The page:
Phylogeny and evolution of the genus Ctenocolum Kingsolver & Whitehead (Coleoptera, Chrysomelidae, Bruchinae), with the description of three new species

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The seed beetle genus Ctenocolum Kingsolver & Whitehead is peculiar because its preferred host Lonchocharpus Kunth (Fabaceae) is not preyed upon by other bruchine species. This study investigates the phylogenetic relationships and evolution of this genus and of its species groups, while providing the description of three new species and of the male of C. biolleyi Kingsolver & Whitehead. To infer phylogenetic relationships, a character matrix of 40 morphological characters was assembled and analysed using both parsimony and Bayesian inference. Ancestral state estimations of host plant use and biogeography analyses were also performed. A total of 22 species were examined: 16 Ctenocolum species (including the three new ones) and six outgroup bruchine species (from genera Caryedes Hummel, Meibomeus Bridwell, Pygiopachymerus Pic and Pachymerus Thunberg). All resulting trees support the monophyly of the genus Ctenocolum. Three synapomorphies characterize the genus: (i) head with frontal carina enlarged at base, (ii) male pygidium truncated apically, and (iii) lateral lobes of tegmen with dorsal process. The two known species groups are also recovered monophyletic in the parsimony analyses. The following three species are described: Ctenocolum inmaculatus Manfio & Ribeiro-Costa sp. nov. (Type locality: Venezuela, Guarico), which belongs to the group tuberculatum; Ctenocolum nigronotus Manfio & Ribeiro-Costa sp. nov. (Type locality: Porto Rico, Mayaguez) and C. pallidus Manfio & Ribeiro-Costa sp. nov. (Type locality: Republic of Guyana), which belong to the group podagricus. Finally, we present colored illustrations of dorsal patterns and male genitalia for these three new species and C. biolleyi in addition to an updated key for the genus Ctenocolum.

Insect Systematics & Evolution

An International Journal of Systematic Entomology



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  • A Strict consensus of the three most parsimonious trees based on a parsimony analysis of the morphological dataset (78 steps, CI = 0.53, RI = 0.80). Filled circles represent unique changes, open circles represent multiple changes. Values for the Bremer (BS) and symmetric resampling (BV) support are below branches. B–D. Three different equiparsimonious hypotheses.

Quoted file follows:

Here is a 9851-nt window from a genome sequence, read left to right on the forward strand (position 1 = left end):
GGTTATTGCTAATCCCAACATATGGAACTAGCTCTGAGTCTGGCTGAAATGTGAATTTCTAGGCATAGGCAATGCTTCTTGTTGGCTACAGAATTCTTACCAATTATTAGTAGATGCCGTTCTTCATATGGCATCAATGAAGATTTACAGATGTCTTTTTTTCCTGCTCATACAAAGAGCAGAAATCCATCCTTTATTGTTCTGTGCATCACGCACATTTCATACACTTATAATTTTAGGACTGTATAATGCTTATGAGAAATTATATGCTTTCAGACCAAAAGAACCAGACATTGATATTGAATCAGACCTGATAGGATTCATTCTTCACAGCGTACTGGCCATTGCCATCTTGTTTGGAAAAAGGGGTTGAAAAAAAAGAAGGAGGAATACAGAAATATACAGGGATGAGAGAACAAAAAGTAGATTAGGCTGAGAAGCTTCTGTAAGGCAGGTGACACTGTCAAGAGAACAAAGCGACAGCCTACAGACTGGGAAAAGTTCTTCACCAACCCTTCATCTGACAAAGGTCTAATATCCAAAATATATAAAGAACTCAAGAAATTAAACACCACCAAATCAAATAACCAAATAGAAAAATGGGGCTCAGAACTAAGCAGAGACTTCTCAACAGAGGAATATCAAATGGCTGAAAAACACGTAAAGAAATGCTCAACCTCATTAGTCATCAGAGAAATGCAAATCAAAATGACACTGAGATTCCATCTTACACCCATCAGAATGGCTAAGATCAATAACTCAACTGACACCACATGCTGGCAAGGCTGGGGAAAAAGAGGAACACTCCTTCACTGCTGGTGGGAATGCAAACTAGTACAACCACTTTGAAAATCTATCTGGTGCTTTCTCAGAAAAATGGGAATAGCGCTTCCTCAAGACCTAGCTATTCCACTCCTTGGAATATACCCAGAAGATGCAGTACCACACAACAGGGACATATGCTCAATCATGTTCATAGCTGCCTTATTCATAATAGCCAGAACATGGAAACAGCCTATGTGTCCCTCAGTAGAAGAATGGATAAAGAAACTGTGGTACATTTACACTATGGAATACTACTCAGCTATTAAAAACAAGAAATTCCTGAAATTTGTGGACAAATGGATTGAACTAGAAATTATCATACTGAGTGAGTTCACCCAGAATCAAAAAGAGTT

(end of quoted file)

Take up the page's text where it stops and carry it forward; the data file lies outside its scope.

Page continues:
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  • Bayesian inference consensus topology based on the analysis of the morphological dataset. Branch support is figured on nodes using PP.

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  • Ctenocolum inmaculatus sp. nov.: 13. Dorsal habitus; 14. Lateral habitus; 15. Head, frontal view; 16. Male pygidium; 17–20. Male genitalia: 17. Median lobe; 18. Tegmen; 19–20. Submedian smooth sclerite: 19. Ventral view; 20. Lateral view. Scales: 13–14. 0.5 mm; 15–16. 0.2 mm; 17–18. 0.25 mm; 19–20. 0.1 mm.

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  • Ctenocolum biolleyi: 21. Dorsal habitus; 22. Lateral habitus; 23. Head, frontal view; 24. Male pygidium; 25–27. Male genitalia: 25. Median lobe; 26–27. Tegmen: 26. Ventral view; 27. Lateral view. Scales: 21–22. 1 mm; 23–24. 0.5 mm; 25–27. 0.25 mm.

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  • Ctenocolum pallidus sp. nov.: 35. Dorsal habitus; 36. Lateral habitus; 37. Head, frontal view; 38–39. Pygidium: 38. Male; 39. Female; 40–41. Male genitalia: 40. Median lobe; 41. Tegmen. Scales: 35–36. 1 mm; 37–39. 0.5 mm; 40–41. 0,25 mm.

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  • Dorsal habitus, Ctenocolum acapulcensis; 5. Head, frontal view, Caryedes quadridens; 6–7. Pronotum, lateral view: 6. Ctenocolum podagricus; 7. C. acapulcensis; 8. Lateral view, C. quadridens; 9. Posterior leg, external view, C. janzeni; 10–12. Male genitalia: 10–11. C. quadridens: 10. Median lobe; 11. Tegmen; 12. Median lobe, Pygiopachymerus lineola. Scales. 3, 7–8: 1mm; 5–6, 9: 0.5mm; 10–12: 0.25.

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  • Ctenocolum nigronotus sp. nov.: 28. Dorsal habitus; 29. Lateral habitus; 30. Head, frontal view; 31. Male pygidium; 32–34. Male genitalia: 32. Median lobe; 33. Median lobe, apical half; 34. Tegmen. Scales: 28–30. 0.5 mm; 31. 0.2 mm; 32–34. 0.25 mm.

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  • Ancestral state estimation and biogeographic analyses using as a guide tree the strict consensus tree from the parsimony analysis of the morphological dataset. On the evolution of host plant use is presented while reconstruction of ancestral geographic areas is figured on the right. Detailed legends for both character optimizations are shown on the top of the figure.

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  • Sternite VIII: 42. Ctenocolum biolleyi; 43. C. pallidus sp. nov. Scales: 42. 1 mm; 43. 0.5 mm.

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